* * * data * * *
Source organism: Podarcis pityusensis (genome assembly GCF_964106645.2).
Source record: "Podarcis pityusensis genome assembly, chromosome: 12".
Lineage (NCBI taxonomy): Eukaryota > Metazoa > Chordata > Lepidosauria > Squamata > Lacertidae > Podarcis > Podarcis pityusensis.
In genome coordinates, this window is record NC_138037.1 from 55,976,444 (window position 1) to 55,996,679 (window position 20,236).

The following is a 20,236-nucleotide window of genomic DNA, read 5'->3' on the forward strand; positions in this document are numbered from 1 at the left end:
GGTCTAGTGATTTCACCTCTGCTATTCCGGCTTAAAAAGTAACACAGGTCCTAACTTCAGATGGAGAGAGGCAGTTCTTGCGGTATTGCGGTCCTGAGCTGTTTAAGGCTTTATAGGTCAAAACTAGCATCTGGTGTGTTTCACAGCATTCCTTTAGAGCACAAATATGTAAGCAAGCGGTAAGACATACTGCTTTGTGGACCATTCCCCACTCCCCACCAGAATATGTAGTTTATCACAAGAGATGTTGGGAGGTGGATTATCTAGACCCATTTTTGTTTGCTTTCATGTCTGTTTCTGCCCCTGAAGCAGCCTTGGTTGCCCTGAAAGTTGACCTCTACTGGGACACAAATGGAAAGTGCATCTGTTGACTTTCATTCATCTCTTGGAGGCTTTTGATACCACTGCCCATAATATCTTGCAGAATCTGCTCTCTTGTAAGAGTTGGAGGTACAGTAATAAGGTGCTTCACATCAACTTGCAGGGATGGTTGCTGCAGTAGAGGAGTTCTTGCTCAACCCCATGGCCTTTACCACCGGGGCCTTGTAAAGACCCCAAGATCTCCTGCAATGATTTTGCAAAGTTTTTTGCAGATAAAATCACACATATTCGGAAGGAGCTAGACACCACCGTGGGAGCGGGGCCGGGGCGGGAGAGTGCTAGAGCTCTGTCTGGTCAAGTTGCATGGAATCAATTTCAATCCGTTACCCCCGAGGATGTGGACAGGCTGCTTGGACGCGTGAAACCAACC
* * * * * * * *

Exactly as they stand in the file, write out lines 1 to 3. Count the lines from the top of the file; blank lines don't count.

Source organism: Podarcis pityusensis (genome assembly GCF_964106645.2).
Source record: "Podarcis pityusensis genome assembly, chromosome: 12".
Lineage (NCBI taxonomy): Eukaryota > Metazoa > Chordata > Lepidosauria > Squamata > Lacertidae > Podarcis > Podarcis pityusensis.